Gray Fox Report for January 2020
Every day brings with it the possibility that the gray fox pair at the baylands will show something never before seen by those of us who study these fox’s behavior. Sometimes that happens live in the field while I am setting up our trail cameras or on the trail cameras themselves as a video file. For instance, just this past month two of those situations occurred, one of which I had never before seen from any of the previous gray foxes.
Event #1 – The “Embrace”
Crows call out a warning whenever there are predators around. The female gray fox Big Eyes is out on the concrete overflow channel keyed in on something nearby, her tail notched in a mode that says, “I’ll defend myself if need be.” Suddenly, her mate Laimos rushes into the scene, his tail notched as well. As they run at each other, she lowers herself and they come together standing on their hind legs, each of their front legs wrapped around the other in a “playful embrace.” They hold each other for maybe two to three seconds then they drop to the ground. Laimos looks toward the crows calling, then both walk off to the left.
As an aside, from their behavior over time it seems that these two foxes truly like each other as evidenced by tail swishing, have fun together as they playfully chase and find the other a good companion as when they travel across the baylands together hunting. It’s easy to use our own ideas of what is true, or the meaning behind our behaviors and project that meaning onto in this case the foxes. However, let’s not confuse their behavior as in this case an “embrace” and associate their behavior with two people embracing. That would be a mistake, for these are wild animals and we don’t always know what a particular behavior means until we see it played out numerous times, in numerous circumstances, with numerous other gray foxes. One such behavior seen in almost all gray foxes is the submissive fox kiss.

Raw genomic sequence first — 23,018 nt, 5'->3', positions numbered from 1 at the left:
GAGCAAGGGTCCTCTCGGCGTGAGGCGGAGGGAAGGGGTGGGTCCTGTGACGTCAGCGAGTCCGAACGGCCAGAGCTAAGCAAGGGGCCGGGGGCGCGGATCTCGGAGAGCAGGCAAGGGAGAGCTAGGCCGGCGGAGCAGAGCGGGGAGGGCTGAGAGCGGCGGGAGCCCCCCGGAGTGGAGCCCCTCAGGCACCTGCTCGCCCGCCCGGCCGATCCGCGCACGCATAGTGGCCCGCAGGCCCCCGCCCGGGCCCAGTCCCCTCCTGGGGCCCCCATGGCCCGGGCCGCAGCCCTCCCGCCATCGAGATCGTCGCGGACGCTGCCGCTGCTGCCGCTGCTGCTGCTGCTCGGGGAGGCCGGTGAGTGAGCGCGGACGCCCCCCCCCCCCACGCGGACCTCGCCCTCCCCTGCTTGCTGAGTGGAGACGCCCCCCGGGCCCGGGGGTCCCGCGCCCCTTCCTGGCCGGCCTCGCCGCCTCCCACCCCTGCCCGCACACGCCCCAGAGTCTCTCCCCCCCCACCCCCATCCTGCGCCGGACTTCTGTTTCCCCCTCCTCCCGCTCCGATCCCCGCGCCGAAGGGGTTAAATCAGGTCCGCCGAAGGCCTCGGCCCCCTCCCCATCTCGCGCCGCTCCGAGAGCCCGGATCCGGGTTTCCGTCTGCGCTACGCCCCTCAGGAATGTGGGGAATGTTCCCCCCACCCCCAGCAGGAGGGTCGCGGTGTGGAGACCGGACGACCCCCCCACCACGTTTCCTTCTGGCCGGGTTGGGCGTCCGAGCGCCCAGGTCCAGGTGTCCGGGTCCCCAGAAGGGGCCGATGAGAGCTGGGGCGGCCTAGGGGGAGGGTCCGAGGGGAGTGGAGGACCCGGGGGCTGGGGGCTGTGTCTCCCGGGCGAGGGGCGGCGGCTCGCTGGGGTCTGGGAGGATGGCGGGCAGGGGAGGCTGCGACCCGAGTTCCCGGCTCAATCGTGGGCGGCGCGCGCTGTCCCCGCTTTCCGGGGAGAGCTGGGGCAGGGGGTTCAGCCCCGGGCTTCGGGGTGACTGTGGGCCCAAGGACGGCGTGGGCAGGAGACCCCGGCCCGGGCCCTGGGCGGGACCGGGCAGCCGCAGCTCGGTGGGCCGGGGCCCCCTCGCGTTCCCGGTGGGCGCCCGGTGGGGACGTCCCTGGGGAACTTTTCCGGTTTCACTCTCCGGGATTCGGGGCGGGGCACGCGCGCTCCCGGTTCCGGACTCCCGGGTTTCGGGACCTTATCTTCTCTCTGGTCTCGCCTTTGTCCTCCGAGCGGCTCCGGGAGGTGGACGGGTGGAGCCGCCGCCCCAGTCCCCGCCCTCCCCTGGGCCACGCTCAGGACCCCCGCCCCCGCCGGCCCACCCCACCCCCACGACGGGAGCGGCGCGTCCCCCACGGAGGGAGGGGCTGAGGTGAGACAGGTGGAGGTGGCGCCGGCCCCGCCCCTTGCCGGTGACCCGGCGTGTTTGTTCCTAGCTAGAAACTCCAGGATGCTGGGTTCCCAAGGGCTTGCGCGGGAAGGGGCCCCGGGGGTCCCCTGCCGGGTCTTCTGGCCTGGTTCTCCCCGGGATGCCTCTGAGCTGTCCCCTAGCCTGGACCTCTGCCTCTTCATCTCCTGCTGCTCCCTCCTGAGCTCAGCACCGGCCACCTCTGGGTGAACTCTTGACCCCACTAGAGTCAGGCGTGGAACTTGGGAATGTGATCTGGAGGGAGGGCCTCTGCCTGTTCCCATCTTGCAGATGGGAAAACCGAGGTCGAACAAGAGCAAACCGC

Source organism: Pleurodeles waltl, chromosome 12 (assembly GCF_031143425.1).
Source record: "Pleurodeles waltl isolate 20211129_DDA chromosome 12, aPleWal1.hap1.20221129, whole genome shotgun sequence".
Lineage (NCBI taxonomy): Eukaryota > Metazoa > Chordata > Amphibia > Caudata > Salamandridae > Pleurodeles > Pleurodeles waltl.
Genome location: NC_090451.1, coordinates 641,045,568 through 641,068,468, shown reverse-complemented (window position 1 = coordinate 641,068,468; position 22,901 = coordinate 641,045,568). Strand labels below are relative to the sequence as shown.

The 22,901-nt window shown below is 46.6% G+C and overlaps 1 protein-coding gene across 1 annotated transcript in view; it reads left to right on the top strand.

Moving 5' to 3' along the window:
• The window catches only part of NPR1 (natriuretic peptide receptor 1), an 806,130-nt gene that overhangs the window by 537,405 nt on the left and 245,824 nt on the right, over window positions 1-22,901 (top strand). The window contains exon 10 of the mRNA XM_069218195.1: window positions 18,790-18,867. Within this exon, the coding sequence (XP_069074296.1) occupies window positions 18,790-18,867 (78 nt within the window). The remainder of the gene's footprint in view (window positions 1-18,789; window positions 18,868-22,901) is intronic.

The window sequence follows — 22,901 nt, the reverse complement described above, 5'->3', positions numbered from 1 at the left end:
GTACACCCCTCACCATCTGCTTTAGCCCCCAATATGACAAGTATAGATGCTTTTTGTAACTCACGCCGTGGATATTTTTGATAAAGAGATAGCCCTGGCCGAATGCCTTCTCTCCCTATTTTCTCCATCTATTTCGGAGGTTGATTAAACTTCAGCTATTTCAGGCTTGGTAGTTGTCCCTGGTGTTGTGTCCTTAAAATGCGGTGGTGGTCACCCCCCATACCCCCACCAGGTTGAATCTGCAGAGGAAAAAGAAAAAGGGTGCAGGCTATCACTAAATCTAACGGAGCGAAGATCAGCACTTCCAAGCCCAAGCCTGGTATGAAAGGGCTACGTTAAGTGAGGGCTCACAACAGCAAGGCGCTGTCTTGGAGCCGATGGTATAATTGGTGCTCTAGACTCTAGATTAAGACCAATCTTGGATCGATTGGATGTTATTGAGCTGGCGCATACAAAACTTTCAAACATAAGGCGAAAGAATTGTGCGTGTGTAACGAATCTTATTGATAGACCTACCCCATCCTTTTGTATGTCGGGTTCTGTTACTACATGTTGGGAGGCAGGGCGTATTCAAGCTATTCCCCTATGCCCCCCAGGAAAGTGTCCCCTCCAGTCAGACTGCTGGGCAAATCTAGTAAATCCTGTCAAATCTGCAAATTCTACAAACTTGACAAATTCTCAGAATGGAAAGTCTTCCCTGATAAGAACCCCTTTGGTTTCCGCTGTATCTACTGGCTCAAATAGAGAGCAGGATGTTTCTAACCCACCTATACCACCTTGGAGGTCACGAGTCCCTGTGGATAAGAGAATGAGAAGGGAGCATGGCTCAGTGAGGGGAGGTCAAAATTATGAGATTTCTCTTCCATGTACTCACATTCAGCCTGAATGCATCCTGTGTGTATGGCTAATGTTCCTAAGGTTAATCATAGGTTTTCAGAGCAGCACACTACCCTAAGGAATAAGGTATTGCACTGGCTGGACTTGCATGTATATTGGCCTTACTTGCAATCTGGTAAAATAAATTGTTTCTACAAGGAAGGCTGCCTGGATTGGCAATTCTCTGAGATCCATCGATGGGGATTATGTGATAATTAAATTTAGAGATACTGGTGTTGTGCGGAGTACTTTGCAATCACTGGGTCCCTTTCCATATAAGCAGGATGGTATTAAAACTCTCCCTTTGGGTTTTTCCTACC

Event #2 – A Meeting of Minds
Down along Matadero Creek and in the channel, the feral cat Blackie has been living for the past seven or eight years. That is a very large cat, the equal of any gray fox. In this video the gray fox female Big Eyes comes upon Blackie. She seems curious, is cautious, moves slowly. Blackie keeps an unwavering focus on Big Eyes, but makes no motion toward her. Once Big Eyes is satisfied that the two of them can occupy the “same” space and not have to fight, she turns and heads away toward the camera. Blackie, because the concrete is wet from a recent rain, shakes her paws, then walks off in the same direction that Big Eyes went. From what I’ve seen over the past 10 years of monitoring these gray foxes’ behaviors, this cautious behavior is typical whether meeting an opossum, a raccoon, or a skunk. From my years in the field watching their behavior that is the temperament of Urocyon cinereoargenteus; the gray fox.
Gray Foxes General Health
This pair is young, most likely first-year dispersals. They appear to be vibrant and healthy. I’ve noticed that this pair do not have intestinal worms like many foxes living along the bay. One can tell if a fox has worms because their scat contains the worm’s eggs; a white rice like sized item in their scat.